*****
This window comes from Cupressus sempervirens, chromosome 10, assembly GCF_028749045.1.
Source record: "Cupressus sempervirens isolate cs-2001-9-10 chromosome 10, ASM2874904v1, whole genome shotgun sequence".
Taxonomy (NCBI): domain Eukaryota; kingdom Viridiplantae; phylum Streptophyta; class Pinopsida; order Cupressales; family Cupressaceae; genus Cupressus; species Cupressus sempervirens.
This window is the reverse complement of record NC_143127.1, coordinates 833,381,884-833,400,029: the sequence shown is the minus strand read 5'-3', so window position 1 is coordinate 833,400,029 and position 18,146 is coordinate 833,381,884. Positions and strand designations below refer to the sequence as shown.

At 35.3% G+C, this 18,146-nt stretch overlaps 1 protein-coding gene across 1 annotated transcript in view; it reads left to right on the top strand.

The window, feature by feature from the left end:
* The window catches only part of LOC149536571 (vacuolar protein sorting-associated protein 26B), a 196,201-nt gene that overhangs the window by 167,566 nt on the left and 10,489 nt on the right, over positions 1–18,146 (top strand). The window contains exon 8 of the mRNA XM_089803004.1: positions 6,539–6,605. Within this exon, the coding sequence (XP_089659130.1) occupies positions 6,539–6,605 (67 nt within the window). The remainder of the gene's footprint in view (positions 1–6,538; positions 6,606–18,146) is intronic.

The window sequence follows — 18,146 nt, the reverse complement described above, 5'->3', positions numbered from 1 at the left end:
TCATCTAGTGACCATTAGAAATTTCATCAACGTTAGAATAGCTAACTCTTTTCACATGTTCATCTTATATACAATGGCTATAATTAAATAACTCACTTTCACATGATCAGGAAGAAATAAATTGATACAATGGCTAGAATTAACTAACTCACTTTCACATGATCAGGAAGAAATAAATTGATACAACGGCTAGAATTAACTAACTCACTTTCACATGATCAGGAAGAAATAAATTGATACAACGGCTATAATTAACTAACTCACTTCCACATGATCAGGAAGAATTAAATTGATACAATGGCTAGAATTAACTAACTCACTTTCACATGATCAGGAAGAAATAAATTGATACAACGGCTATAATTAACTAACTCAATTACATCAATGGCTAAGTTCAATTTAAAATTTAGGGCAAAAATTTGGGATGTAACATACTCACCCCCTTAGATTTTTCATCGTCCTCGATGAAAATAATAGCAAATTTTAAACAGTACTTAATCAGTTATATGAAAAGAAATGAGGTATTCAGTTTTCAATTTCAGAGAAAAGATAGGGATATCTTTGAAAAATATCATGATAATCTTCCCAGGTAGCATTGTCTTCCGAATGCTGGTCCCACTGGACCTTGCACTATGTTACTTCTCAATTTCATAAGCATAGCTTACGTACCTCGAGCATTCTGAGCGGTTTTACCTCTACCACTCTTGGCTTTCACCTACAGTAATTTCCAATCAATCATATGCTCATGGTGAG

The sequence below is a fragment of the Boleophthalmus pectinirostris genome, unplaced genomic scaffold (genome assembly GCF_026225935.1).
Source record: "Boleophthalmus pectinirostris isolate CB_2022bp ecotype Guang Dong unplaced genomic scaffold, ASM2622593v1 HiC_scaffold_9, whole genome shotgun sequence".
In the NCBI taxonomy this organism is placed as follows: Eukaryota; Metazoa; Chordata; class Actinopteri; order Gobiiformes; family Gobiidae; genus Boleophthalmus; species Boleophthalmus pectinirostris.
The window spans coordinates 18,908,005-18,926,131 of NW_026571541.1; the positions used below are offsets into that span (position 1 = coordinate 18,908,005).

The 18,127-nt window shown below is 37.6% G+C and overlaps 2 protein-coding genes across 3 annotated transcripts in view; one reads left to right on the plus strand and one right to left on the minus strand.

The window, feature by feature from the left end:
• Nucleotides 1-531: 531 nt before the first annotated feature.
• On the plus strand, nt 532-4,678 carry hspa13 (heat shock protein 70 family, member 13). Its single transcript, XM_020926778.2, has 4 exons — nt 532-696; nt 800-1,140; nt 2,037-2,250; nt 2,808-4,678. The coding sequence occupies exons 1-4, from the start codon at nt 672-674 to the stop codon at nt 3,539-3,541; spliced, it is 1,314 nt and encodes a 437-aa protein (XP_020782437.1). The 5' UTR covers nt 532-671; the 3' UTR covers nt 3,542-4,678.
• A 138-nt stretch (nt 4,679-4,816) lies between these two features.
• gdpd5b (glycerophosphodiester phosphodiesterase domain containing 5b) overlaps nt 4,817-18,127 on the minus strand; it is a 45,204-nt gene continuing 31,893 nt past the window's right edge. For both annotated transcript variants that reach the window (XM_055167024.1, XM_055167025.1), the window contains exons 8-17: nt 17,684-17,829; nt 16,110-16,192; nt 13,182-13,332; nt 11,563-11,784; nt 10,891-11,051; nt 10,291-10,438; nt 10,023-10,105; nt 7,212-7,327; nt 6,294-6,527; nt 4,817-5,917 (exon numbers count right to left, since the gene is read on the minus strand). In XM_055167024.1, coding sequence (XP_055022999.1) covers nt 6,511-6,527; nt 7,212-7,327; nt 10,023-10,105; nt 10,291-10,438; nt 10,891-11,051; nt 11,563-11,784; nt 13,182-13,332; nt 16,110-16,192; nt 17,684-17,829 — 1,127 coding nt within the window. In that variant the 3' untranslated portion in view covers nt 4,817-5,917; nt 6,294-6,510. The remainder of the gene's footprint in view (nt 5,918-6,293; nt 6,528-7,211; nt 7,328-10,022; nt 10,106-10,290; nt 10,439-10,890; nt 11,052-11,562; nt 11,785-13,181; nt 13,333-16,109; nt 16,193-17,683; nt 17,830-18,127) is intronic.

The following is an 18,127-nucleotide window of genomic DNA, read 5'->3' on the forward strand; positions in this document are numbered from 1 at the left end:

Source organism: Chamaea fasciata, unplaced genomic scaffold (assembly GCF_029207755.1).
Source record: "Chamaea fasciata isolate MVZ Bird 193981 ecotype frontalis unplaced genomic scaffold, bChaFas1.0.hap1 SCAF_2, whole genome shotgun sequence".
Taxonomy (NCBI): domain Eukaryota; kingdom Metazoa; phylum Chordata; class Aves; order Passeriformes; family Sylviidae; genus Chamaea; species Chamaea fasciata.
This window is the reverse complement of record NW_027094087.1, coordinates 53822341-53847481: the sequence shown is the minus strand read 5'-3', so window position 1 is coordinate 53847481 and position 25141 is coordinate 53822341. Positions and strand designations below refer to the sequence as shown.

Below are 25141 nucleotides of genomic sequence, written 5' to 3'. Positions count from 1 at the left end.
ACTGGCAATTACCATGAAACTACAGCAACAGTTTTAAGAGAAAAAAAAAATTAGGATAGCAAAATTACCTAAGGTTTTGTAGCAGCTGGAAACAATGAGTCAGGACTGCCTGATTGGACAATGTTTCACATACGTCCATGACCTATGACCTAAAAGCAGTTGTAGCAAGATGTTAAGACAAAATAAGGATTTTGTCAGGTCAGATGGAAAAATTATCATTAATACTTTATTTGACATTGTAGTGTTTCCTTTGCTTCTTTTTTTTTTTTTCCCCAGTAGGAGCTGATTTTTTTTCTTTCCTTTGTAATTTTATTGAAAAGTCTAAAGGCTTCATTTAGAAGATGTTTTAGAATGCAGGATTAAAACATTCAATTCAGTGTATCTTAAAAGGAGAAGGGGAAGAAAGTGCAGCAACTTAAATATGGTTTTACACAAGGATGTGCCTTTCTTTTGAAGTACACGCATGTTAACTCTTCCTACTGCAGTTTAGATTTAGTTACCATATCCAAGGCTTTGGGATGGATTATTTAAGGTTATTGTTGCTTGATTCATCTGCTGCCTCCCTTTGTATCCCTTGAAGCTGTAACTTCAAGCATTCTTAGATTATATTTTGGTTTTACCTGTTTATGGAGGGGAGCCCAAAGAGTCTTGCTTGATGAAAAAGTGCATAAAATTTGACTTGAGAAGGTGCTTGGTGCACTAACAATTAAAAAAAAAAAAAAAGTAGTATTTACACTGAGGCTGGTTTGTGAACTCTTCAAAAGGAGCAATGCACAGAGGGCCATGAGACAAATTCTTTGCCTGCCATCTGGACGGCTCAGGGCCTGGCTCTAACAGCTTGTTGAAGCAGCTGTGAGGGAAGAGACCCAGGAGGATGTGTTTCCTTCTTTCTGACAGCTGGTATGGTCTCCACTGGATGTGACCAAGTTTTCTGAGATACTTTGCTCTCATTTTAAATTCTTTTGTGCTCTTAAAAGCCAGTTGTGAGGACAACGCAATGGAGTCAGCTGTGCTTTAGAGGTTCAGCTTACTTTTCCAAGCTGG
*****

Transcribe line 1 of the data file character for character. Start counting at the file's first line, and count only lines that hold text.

This window comes from Cupressus sempervirens, chromosome 10, assembly GCF_028749045.1.